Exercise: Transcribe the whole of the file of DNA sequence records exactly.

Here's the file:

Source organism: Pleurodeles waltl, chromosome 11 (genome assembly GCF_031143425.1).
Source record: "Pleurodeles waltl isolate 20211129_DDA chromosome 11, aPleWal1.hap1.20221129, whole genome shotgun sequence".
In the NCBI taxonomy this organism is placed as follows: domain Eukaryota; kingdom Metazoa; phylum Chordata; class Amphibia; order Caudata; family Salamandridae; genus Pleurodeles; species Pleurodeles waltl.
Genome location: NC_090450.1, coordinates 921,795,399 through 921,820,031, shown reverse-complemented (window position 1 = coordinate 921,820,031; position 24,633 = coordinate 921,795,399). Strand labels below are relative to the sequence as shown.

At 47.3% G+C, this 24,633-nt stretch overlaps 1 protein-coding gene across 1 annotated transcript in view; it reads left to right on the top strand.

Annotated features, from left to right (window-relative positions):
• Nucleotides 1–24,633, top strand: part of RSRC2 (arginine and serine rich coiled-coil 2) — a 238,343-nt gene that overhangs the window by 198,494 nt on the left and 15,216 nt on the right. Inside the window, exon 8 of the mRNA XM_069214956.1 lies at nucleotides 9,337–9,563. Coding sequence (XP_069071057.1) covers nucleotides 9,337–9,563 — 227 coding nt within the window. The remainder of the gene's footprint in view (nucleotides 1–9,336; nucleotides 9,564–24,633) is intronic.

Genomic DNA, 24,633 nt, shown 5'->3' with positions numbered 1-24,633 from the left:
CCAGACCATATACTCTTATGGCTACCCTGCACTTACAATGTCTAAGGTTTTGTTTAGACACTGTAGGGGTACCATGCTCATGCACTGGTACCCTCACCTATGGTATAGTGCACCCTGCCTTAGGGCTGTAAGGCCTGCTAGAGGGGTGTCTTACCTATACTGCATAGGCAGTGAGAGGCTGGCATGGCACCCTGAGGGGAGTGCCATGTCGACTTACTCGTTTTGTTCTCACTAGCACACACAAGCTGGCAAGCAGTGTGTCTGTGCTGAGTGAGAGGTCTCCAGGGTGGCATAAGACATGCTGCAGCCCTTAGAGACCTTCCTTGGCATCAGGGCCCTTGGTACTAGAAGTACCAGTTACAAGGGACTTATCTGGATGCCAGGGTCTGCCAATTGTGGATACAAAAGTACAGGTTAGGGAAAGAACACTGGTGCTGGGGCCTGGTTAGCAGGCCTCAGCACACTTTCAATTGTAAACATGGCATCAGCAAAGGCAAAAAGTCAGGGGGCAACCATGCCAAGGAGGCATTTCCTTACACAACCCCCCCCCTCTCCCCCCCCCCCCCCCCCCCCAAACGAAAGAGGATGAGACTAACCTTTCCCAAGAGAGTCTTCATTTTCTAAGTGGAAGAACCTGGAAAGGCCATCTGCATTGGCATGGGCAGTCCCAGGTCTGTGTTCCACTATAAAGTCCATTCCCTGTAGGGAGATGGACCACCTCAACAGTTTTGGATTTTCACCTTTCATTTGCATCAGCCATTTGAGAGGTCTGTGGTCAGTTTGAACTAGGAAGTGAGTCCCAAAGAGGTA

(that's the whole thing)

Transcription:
Source organism: Pleurodeles waltl, chromosome 11 (genome assembly GCF_031143425.1).
Source record: "Pleurodeles waltl isolate 20211129_DDA chromosome 11, aPleWal1.hap1.20221129, whole genome shotgun sequence".
In the NCBI taxonomy this organism is placed as follows: domain Eukaryota; kingdom Metazoa; phylum Chordata; class Amphibia; order Caudata; family Salamandridae; genus Pleurodeles; species Pleurodeles waltl.
Genome location: NC_090450.1, coordinates 921,795,399 through 921,820,031, shown reverse-complemented (window position 1 = coordinate 921,820,031; position 24,633 = coordinate 921,795,399). Strand labels below are relative to the sequence as shown.

At 47.3% G+C, this 24,633-nt stretch overlaps 1 protein-coding gene across 1 annotated transcript in view; it reads left to right on the top strand.

Annotated features, from left to right (window-relative positions):
• Nucleotides 1–24,633, top strand: part of RSRC2 (arginine and serine rich coiled-coil 2) — a 238,343-nt gene that overhangs the window by 198,494 nt on the left and 15,216 nt on the right. Inside the window, exon 8 of the mRNA XM_069214956.1 lies at nucleotides 9,337–9,563. Coding sequence (XP_069071057.1) covers nucleotides 9,337–9,563 — 227 coding nt within the window. The remainder of the gene's footprint in view (nucleotides 1–9,336; nucleotides 9,564–24,633) is intronic.

Genomic DNA, 24,633 nt, shown 5'->3' with positions numbered 1-24,633 from the left:
CCAGACCATATACTCTTATGGCTACCCTGCACTTACAATGTCTAAGGTTTTGTTTAGACACTGTAGGGGTACCATGCTCATGCACTGGTACCCTCACCTATGGTATAGTGCACCCTGCCTTAGGGCTGTAAGGCCTGCTAGAGGGGTGTCTTACCTATACTGCATAGGCAGTGAGAGGCTGGCATGGCACCCTGAGGGGAGTGCCATGTCGACTTACTCGTTTTGTTCTCACTAGCACACACAAGCTGGCAAGCAGTGTGTCTGTGCTGAGTGAGAGGTCTCCAGGGTGGCATAAGACATGCTGCAGCCCTTAGAGACCTTCCTTGGCATCAGGGCCCTTGGTACTAGAAGTACCAGTTACAAGGGACTTATCTGGATGCCAGGGTCTGCCAATTGTGGATACAAAAGTACAGGTTAGGGAAAGAACACTGGTGCTGGGGCCTGGTTAGCAGGCCTCAGCACACTTTCAATTGTAAACATGGCATCAGCAAAGGCAAAAAGTCAGGGGGCAACCATGCCAAGGAGGCATTTCCTTACACAACCCCCCCCCTCTCCCCCCCCCCCCCCCCCCCCAAACGAAAGAGGATGAGACTAACCTTTCCCAAGAGAGTCTTCATTTTCTAAGTGGAAGAACCTGGAAAGGCCATCTGCATTGGCATGGGCAGTCCCAGGTCTGTGTTCCACTATAAAGTCCATTCCCTGTAGGGAGATGGACCACCTCAACAGTTTTGGATTTTCACCTTTCATTTGCATCAGCCATTTGAGAGGTCTGTGGTCAGTTTGAACTAGGAAGTGAGTCCCAAAGAGGTA